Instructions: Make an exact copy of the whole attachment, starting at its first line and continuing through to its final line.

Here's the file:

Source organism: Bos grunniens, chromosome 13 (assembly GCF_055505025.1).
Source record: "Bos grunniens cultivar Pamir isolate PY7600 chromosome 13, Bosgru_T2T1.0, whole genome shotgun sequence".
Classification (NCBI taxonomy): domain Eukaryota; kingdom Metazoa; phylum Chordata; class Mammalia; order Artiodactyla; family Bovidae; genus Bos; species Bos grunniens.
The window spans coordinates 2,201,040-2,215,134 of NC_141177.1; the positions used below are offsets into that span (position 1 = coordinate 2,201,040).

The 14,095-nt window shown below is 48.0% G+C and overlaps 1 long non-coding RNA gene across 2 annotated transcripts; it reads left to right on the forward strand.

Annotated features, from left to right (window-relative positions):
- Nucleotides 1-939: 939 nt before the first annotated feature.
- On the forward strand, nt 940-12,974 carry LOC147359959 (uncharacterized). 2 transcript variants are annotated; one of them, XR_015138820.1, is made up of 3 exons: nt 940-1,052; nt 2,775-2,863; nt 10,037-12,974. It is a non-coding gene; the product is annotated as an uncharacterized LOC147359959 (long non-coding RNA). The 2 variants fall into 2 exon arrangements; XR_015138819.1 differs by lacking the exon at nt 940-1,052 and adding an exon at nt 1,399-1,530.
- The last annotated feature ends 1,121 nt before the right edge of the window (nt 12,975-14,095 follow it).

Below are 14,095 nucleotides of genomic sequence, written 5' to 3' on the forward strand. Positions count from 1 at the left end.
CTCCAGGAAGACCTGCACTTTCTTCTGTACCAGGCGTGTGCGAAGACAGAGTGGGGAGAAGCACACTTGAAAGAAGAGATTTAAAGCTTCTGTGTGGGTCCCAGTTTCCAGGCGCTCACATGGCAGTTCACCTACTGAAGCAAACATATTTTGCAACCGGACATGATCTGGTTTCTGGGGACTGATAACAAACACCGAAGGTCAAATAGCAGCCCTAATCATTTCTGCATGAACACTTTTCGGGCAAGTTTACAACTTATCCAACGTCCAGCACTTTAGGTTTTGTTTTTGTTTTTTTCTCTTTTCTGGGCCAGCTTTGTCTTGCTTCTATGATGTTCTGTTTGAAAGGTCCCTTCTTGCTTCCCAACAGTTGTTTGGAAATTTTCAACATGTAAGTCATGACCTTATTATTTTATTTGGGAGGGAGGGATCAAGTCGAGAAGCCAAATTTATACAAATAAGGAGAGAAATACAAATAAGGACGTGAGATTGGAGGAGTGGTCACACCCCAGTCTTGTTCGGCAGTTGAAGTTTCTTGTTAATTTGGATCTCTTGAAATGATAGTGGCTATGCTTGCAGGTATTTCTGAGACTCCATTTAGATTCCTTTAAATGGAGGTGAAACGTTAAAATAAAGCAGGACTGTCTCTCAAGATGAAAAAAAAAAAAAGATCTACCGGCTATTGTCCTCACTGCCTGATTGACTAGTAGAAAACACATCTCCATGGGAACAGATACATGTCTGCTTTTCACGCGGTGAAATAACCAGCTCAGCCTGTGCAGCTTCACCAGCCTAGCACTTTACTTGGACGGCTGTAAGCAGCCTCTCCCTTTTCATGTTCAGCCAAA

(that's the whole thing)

Source organism: Bos grunniens, chromosome 13 (assembly GCF_055505025.1).
Source record: "Bos grunniens cultivar Pamir isolate PY7600 chromosome 13, Bosgru_T2T1.0, whole genome shotgun sequence".
Classification (NCBI taxonomy): domain Eukaryota; kingdom Metazoa; phylum Chordata; class Mammalia; order Artiodactyla; family Bovidae; genus Bos; species Bos grunniens.
The window spans coordinates 2,201,040-2,215,134 of NC_141177.1; the positions used below are offsets into that span (position 1 = coordinate 2,201,040).

The 14,095-nt window shown below is 48.0% G+C and overlaps 1 long non-coding RNA gene across 2 annotated transcripts; it reads left to right on the forward strand.

Annotated features, from left to right (window-relative positions):
- Nucleotides 1-939: 939 nt before the first annotated feature.
- On the forward strand, nt 940-12,974 carry LOC147359959 (uncharacterized). 2 transcript variants are annotated; one of them, XR_015138820.1, is made up of 3 exons: nt 940-1,052; nt 2,775-2,863; nt 10,037-12,974. It is a non-coding gene; the product is annotated as an uncharacterized LOC147359959 (long non-coding RNA). The 2 variants fall into 2 exon arrangements; XR_015138819.1 differs by lacking the exon at nt 940-1,052 and adding an exon at nt 1,399-1,530.
- The last annotated feature ends 1,121 nt before the right edge of the window (nt 12,975-14,095 follow it).

Below are 14,095 nucleotides of genomic sequence, written 5' to 3' on the forward strand. Positions count from 1 at the left end.
CTCCAGGAAGACCTGCACTTTCTTCTGTACCAGGCGTGTGCGAAGACAGAGTGGGGAGAAGCACACTTGAAAGAAGAGATTTAAAGCTTCTGTGTGGGTCCCAGTTTCCAGGCGCTCACATGGCAGTTCACCTACTGAAGCAAACATATTTTGCAACCGGACATGATCTGGTTTCTGGGGACTGATAACAAACACCGAAGGTCAAATAGCAGCCCTAATCATTTCTGCATGAACACTTTTCGGGCAAGTTTACAACTTATCCAACGTCCAGCACTTTAGGTTTTGTTTTTGTTTTTTTCTCTTTTCTGGGCCAGCTTTGTCTTGCTTCTATGATGTTCTGTTTGAAAGGTCCCTTCTTGCTTCCCAACAGTTGTTTGGAAATTTTCAACATGTAAGTCATGACCTTATTATTTTATTTGGGAGGGAGGGATCAAGTCGAGAAGCCAAATTTATACAAATAAGGAGAGAAATACAAATAAGGACGTGAGATTGGAGGAGTGGTCACACCCCAGTCTTGTTCGGCAGTTGAAGTTTCTTGTTAATTTGGATCTCTTGAAATGATAGTGGCTATGCTTGCAGGTATTTCTGAGACTCCATTTAGATTCCTTTAAATGGAGGTGAAACGTTAAAATAAAGCAGGACTGTCTCTCAAGATGAAAAAAAAAAAAAGATCTACCGGCTATTGTCCTCACTGCCTGATTGACTAGTAGAAAACACATCTCCATGGGAACAGATACATGTCTGCTTTTCACGCGGTGAAATAACCAGCTCAGCCTGTGCAGCTTCACCAGCCTAGCACTTTACTTGGACGGCTGTAAGCAGCCTCTCCCTTTTCATGTTCAGCCAAA